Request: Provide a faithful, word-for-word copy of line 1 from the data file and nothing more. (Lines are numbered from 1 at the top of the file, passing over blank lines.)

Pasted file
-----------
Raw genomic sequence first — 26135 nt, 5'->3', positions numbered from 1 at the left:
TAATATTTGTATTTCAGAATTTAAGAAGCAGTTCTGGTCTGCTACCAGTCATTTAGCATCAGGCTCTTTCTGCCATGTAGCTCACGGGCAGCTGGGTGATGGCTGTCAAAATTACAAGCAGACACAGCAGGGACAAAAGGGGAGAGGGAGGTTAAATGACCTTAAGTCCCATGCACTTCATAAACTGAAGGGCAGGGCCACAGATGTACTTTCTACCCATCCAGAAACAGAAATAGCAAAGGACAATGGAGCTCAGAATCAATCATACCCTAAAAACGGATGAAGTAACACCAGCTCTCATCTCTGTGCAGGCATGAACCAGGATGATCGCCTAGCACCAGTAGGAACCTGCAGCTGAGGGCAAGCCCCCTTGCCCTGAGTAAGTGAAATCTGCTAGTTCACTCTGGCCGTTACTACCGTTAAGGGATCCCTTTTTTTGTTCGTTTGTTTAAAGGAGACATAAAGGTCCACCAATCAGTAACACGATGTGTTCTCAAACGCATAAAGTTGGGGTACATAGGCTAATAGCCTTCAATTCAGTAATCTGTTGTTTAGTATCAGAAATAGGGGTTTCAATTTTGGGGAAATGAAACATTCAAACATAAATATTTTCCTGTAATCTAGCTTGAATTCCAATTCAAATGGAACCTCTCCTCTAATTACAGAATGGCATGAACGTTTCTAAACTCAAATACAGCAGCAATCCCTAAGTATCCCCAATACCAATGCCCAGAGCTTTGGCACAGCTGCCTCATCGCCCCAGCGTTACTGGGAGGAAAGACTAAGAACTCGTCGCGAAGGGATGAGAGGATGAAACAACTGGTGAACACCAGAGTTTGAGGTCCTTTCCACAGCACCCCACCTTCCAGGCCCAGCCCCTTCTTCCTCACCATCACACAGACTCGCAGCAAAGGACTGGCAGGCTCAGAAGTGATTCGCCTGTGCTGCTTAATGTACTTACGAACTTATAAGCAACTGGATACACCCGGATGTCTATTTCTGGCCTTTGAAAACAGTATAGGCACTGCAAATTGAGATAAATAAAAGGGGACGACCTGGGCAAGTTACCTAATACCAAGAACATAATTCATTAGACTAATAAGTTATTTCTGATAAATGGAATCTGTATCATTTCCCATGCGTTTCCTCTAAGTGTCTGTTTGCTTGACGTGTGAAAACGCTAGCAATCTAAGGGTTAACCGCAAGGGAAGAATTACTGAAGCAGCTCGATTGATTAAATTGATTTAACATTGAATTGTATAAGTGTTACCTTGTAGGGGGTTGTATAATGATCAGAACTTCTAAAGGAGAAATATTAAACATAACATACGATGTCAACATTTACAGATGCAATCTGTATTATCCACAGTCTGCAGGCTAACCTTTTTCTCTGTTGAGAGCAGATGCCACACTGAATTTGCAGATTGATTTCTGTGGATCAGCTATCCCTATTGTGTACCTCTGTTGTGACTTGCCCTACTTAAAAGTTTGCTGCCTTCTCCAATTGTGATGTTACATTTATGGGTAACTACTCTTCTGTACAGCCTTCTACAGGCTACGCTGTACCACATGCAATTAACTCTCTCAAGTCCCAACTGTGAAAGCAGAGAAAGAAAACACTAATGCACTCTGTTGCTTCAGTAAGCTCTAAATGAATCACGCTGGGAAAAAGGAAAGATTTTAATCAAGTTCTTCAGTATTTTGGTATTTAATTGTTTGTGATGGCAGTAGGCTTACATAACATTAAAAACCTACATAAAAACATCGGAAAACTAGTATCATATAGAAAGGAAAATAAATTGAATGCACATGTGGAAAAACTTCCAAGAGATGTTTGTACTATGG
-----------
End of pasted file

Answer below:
Raw genomic sequence first — 26135 nt, 5'->3', positions numbered from 1 at the left: